Saturday, December 17, 2016

What a Character Blogathon – David Wayne

This post is an entry in the What a Character Blogathon hosted by Paula at Paula's Cinema Club, Aurora at Once Upon a Screen, and Kellee at Outspoken and Freckled.

David Wayne is best known as a character actor with a career spanning five decades. Often, he was cast in supporting roles as the likable second banana. Wayne's first major success came in 1947 winning a Tony for Finian's Rainbow. The next year, he joined the newly formed Actors Studio in New York. 

His first major film role role was the friend/neighbor of married couple lawyers Spencer Tracy and Katherine Hepburn in Adam's Rib (1948). David Wayne plays a Kip Lurie a singer/songwriter who incessantly flirts with Katharine Hepburn, much to the chagrin of Spencer Tracy. He even writes a love song to her. Throughout the film, Wayne stays close in hopes of luring Hepburn away from Tracy. When the couple has marital issues as a result of a being on opposite sides of a vicious but very funny legal battle, Wayne is there to pick up the pieces. Despite this being only his second major film role, David Wayne easily holds his own with screen giants, Hepburn and Tracy. His character is both charming and conniving. It led to numerous other roles for Wayne as a likable cad.

In 1953, David Wayne played Freddie Denmark, the owner of the apartment that Marilyn Monroe, Betty Grable, and Lauren Bacall sublet in How to Marry a Millionaire. He plays a businessman on the run from the IRS, due to his financial adviser, stealing his money and leaving him holding the bag with the government. Despite not being the best looking man in the cast, his charm  and wit are enough to win him the affections of Marilyn Monroe. 

In The Tender Trap, David Wayne plays Frank Sinatra's life-long friend, who comes to visit Sinatra in New York because he is bored with his suburban life, and wife and kids, back in Indianapolis. Sinatra is quite the playboy, and Wayne is looking to play the field. He ends up falling for one of Sinatra's castoffs, Celeste Holm. In Holm, he sees all of the excitement missing in his marriage. Ultimately Holm convinces him that the excitement he desires her would eventually dwindle if they got together and lived as man and wife. He realizes that he really does love his wife back in Indianapolis and returns to them. Again, he plays the role with wit and charm and makes you overlook the fact that he is a cheating husband on the make.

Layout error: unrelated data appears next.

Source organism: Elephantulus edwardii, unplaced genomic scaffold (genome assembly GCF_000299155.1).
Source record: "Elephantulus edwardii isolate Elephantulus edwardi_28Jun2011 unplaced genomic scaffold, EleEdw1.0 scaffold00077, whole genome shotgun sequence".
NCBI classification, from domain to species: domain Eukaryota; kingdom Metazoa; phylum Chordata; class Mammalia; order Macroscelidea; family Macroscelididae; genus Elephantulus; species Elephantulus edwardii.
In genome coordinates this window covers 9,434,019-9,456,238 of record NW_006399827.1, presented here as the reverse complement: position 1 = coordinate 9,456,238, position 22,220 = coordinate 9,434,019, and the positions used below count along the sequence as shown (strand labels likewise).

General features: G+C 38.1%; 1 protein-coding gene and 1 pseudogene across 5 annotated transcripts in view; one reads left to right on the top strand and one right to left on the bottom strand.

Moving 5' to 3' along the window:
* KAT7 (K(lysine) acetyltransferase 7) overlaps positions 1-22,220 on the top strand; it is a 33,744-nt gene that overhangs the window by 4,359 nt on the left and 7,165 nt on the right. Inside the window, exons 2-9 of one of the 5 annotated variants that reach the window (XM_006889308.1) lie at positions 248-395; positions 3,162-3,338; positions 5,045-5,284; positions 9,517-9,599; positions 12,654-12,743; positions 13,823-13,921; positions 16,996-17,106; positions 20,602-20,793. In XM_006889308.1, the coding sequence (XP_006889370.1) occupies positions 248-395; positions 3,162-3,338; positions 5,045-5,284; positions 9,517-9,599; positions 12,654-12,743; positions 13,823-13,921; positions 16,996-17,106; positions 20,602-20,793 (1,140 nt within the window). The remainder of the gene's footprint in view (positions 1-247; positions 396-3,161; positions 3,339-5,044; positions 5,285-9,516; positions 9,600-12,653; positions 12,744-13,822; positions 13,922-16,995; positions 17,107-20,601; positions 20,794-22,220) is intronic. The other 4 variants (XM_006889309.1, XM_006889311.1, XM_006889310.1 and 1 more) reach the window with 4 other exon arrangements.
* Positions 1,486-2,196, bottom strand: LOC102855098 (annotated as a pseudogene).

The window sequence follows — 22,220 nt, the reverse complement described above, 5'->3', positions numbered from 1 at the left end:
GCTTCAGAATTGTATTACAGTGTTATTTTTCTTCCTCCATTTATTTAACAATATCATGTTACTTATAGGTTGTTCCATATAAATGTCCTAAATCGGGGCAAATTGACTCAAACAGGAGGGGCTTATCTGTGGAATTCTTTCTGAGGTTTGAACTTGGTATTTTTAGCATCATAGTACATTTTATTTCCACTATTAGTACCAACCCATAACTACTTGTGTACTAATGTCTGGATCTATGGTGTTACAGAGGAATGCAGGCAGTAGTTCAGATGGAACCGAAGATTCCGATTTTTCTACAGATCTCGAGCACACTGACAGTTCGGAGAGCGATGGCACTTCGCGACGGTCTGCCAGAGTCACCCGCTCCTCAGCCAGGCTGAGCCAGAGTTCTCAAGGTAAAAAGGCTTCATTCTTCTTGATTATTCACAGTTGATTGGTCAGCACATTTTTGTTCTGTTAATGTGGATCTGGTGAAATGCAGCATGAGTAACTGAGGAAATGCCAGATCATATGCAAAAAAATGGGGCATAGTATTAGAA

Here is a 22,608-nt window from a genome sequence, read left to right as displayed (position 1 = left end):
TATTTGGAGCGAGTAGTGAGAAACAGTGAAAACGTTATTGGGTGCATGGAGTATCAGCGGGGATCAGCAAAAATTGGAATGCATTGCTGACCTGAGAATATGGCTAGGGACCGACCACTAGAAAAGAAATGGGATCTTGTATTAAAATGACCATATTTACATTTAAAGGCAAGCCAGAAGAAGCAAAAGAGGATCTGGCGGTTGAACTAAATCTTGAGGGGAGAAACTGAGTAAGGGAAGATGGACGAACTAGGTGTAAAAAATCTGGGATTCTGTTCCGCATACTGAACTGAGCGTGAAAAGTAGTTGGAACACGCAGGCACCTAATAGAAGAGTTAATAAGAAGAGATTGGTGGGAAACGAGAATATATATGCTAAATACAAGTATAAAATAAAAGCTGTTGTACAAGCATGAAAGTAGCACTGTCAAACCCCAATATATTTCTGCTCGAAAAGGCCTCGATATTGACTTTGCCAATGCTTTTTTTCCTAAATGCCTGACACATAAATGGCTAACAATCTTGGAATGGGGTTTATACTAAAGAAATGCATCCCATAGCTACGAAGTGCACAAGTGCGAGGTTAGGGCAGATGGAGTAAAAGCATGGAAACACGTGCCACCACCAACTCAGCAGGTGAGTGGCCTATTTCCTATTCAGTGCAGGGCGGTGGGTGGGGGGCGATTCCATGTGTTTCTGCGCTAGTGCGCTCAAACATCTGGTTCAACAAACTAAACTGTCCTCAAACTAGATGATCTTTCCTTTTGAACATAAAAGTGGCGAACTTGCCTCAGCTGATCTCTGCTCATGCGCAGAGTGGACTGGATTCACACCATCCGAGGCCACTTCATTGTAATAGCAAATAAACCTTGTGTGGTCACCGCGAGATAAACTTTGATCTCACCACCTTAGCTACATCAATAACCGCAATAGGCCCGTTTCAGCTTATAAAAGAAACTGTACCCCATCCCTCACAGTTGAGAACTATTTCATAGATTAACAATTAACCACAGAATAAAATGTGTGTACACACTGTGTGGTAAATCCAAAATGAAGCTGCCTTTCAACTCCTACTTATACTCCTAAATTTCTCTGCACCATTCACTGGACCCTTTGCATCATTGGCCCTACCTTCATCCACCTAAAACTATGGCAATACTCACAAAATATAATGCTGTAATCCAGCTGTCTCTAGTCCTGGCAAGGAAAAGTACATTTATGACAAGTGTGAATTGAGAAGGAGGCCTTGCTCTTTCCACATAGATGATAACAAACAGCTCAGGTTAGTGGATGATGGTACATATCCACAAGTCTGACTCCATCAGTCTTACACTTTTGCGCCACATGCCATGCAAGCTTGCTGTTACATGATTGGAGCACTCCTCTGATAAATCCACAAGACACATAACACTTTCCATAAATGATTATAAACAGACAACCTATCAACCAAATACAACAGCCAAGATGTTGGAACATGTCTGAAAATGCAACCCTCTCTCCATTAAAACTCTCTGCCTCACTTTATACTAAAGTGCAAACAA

His most well-known roles tend to be of this type, but if you look a little deeper, he was a very skilled actor capable of powerful performances. In addition to work in film, David Wayne did live theater and television roles throughout his career. On television, he appeared on numerous shows including, Alfred Hitchcock Presents, The Twilight Zone, Batman (played the villain the Mad Hatter), Barney Miller, St. Elsewhere, and The Golden Girls, as well as regular roles on Ellery Queen (1975-1976) and House Calls ((1979-1982).

I recently watched his episode of The Twilight Zone "Escape Clause" (season 1, episode 6). Wayne plays a hypochondriac who makes a deal with the devil to become immortal. This is not the good-natured scamp you are used to. Before making the deal, he is petty and paranoid. Afterward, he uses his immortality to stage accidents where he knows won't be hurt to defraud entities such as the subway system with accident claims. It's not a side of him you see often. Naturally, it being The Twilight Zone, it doesn't work out for him.

David Wayne (center left) in The Front Page, with Dick O'Neill (left, partially cut off),
Charles Durning (center, right), and Allen Garfield (right)

In the 1974 Billy Wilder remake of The Front Page, David Wayne plays Bensinger. You may remember the role of Bensinger from His Girl Friday (also a remake of The Front Page (1932)
). The role of Bensinger is largely the same, though it being the 1970s, David Wayne plays the character decidedly gay. Nothing like a 60-ish David Wayne going gay. It was a highlight of a fairly forgettable film. 

I saved the best for last. In one of his few starring film roles, David Wayne plays the child murderer in the 1951 remake of M, Fritz Lang's classic German thriller. Normally, I wouldn't even want to watch a remake of a film as good as M (1931), but I watched more out of curiosity than anything else. The 1951 version holds up surprisingly well. For one thing, being set in 1950s Los Angeles, it feels more real and in certain ways closer and more disturbing. The other more important reason the 1951 film holds up is that David Wayne's performance in the Peter Lorre role is absolutely chilling. The whole way through, you are telling yourself, I can't believe this the same guy from Adam's Rib. If I was an actor, the last thing I would want is to try to reprise a role as good as Peter Lorre's performance in M. How could you live up to it, but here David Wayne does so admirably.

While I was writing this, I thought about something. We tend to think about type-casting as a negative, but type-casting is what makes great character actors, whether that is the curmudgeon, the snarky nurse, the mild-mannered bookworm, or in David Wayne's case, the affable but unscrupulous friend. These actors bring these traits with them and plug them into the roles assigned. David Wayne could play the nice, but self-serving next-door neighbor or childhood friend as well as anyone. Yet, give him something real, a role with teeth, and he could blow you away. David Wayne was a great character actor, but also a great actor, period. You can't ask for much more than that.